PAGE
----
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Date: Mon, 10 Mar 2014 09:45:17 -0400
From: Bill Cox <>
Subject: Re: [PHC] Upgrade HKDF to HKDF2?

On Mon, Mar 10, 2014 at 7:33 AM, CodesInChaos <> wrote:
>>  It is not able to directly generate long output lengths, and has a limited input key length.
> Keyed BLAKE2 shares this trait with plain HMAC. You should not compare
> keyed BLAKE2 with HKDF, but with HMAC-SHA-2. Both take a uniformly
> random key and a message, producing a fixed length output.
> BTW you can use HKDF with any keyed hash, not just HMAC. For example
> if you're using BLAKE2, you can use its keyed mode instead of HMAC. I
> mainly view HKDF as a convention for how to expand input with
> different purpose strings.
>> It also forces sensitive "info" data to remain in memory too long.
> The `info` string is usually not secret. It's not key material, it's a
> kind of purpose that avoids interactions between different
> protocols/applications using the same password. For example you could
> use something like "tls-client-encryption-key" or "myapp-user-login".
> This also explains why its an input of the expand step, you want to
> specify it *after* the expensive operation so you don't have to run it
> multiple times if you want multiple outputs.

I think having the info parameter in HKDF_Expand is worthwhile, but
the lack of one in HKDF_Extract is a potential security issue.  When
we give users a generic "data" or "info" input, we should not
discourage them from using it with sensitive data, as this can greatly
enhance security.  Simply having an info parameter in HKDF_Expand
invites users to use it this way.

The other alternative is to force them to concatenate all sensitive
data up-front into password, allocating a buffer of password1Size +
password2Size, and doing a couple of memcpys.

Am I too hung up on not doing memcpy on the password?  The PHC site states:

"Resilience to side-channel attacks (timing attacks, leakages, etc.).
In particular, information should not leak on a password's length."

Every implementation I've read so far that does any sort of
password/key hashing either calls memcpy with the password/key length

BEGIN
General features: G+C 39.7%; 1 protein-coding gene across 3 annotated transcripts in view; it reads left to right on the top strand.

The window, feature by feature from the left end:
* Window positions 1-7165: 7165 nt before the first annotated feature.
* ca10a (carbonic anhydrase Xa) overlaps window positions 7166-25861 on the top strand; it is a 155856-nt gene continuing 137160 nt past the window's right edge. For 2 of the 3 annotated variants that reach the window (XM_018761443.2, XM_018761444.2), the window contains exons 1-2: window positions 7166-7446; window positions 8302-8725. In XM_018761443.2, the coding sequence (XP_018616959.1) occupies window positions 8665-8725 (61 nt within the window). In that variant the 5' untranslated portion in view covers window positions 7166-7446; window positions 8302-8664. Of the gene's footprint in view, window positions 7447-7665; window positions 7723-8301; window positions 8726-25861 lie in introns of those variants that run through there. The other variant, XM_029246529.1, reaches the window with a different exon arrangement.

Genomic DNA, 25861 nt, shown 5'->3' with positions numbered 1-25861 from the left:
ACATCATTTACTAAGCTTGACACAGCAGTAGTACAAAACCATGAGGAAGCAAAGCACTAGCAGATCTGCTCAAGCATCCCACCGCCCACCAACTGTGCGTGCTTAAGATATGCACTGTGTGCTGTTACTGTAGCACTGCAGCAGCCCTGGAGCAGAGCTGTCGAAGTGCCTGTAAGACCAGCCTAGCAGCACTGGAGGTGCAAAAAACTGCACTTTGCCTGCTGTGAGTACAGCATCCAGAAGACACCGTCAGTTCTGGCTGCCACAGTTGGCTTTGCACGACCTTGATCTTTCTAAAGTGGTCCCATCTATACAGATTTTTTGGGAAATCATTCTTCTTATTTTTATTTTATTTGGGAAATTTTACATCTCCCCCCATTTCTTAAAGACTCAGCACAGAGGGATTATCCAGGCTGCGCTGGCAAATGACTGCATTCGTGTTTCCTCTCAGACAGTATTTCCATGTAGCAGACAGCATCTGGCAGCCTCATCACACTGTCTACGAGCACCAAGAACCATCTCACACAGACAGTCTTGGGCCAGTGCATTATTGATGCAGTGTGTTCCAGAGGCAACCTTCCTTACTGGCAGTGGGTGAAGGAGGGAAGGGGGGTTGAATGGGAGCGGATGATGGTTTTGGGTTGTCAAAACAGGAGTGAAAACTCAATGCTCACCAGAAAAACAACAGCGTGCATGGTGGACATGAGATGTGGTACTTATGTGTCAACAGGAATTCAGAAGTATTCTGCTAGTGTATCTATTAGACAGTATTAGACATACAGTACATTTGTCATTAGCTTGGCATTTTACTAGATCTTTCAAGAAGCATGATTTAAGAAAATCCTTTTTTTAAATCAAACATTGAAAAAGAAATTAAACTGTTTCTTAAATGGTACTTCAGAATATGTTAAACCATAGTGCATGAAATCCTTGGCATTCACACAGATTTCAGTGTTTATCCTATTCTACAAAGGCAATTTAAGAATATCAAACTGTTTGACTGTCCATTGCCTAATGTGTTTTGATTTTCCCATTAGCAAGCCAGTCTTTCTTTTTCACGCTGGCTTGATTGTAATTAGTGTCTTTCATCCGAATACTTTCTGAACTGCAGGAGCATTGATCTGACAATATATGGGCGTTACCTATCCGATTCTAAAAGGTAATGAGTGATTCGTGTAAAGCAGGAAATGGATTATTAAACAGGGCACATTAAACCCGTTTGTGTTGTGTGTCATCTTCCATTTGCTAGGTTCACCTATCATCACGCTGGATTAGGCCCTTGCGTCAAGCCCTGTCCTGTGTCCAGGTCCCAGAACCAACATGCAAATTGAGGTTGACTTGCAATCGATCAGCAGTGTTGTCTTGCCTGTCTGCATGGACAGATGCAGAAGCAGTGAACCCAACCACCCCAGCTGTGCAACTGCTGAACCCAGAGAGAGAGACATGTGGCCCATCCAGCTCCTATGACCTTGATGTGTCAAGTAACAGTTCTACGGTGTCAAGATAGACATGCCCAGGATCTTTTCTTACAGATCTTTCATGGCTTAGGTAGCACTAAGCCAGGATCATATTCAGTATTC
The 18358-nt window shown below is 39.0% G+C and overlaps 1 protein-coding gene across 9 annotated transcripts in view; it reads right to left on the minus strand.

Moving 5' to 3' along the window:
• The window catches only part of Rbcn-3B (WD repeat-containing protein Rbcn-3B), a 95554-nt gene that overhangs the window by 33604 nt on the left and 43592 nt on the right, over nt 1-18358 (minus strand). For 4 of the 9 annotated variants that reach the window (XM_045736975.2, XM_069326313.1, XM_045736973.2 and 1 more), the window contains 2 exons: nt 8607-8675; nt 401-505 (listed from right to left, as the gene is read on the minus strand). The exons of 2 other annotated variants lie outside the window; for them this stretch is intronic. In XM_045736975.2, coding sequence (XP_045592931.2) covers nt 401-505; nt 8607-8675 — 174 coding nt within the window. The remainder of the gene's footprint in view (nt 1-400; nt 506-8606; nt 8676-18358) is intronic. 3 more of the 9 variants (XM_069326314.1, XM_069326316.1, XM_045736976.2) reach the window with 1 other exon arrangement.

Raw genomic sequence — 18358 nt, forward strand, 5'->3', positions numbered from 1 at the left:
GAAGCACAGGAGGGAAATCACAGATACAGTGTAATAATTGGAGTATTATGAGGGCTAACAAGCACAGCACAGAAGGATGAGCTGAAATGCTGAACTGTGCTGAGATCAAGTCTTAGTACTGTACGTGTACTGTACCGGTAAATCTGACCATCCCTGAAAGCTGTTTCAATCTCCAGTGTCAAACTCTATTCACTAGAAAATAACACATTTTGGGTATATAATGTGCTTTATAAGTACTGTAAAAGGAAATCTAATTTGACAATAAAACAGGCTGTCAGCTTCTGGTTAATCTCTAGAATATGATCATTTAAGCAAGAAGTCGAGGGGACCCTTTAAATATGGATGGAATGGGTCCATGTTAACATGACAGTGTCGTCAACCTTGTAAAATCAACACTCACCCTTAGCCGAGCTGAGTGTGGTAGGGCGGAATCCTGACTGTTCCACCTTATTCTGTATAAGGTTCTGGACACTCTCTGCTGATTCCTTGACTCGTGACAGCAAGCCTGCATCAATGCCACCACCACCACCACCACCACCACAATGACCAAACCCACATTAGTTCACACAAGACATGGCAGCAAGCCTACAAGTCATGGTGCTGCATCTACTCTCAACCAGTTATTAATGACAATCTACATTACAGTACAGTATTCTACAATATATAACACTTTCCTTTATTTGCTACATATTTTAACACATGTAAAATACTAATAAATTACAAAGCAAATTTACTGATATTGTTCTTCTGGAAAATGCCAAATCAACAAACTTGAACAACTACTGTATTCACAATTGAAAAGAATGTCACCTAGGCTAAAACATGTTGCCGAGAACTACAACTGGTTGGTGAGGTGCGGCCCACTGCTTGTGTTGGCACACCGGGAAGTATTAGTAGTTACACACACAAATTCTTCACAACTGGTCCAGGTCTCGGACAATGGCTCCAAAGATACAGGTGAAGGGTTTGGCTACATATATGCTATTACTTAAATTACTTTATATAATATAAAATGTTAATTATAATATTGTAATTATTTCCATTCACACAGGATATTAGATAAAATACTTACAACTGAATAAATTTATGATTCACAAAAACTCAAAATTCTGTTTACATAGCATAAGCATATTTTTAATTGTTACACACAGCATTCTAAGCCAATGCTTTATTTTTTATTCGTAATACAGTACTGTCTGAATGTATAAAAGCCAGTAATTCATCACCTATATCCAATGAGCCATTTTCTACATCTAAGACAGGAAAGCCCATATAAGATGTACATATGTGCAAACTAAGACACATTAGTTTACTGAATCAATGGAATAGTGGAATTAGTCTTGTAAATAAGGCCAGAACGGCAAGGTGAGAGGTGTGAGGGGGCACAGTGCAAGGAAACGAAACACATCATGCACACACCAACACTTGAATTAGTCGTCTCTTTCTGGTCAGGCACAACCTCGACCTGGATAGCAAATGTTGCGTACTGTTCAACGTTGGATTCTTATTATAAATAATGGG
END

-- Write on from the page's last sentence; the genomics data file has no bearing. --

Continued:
or has a for loop over the length, including PBKDF2, HMAC, HKDF, SHA2,
Blake2, Scrypt, and Catena.  Since they all do this, can I just assume
it's OK?

>>  However, it potentially leaks password length due to no padding.
> 1. You can't avoid length leaks entirely with a `(char* password,
> size_t length)` API. You'd need a `(char* password, size_t length,
> size_t buffer_size)` API. But that's pretty hard to use with little
> gain.
> 2. You can implement normal hashes with a chosen lower bound on the
> number of compression function calls. This is an implementation issue,
> not a specification issue. Doing so it pretty easy with BLAKE2 due to
> its simple padding and a bit harder with SHA-2 since the position of
> the non-zero padding depends on the data length.
>     You could argue that a specification should invite a correct
> implementation. This is the only argument for your forced padding
> plans I can think of.

I believe a specification should invite a correct implementation.
I've read the specs, and some implementations, but I do not know
whether or not a correct implementation should include a pad to hide
the overhead of memcpy or a fast for loop over the password length.
Can we just say that memcpy on sensitive data is OK?

Thanks for all the in-depth feedback.  It's very helpful.

BTW, if I calling memcpy on the password length is OK, I can hash all
my input parameters, including the password, using HKDF without any
changes.  I'll just malloc a buffer large enough, with a size that is
a multiple of something big, like 256 or 1024 bytes, memcpy everything
into it, call HKDF_Extract, zero the buffer and free it.


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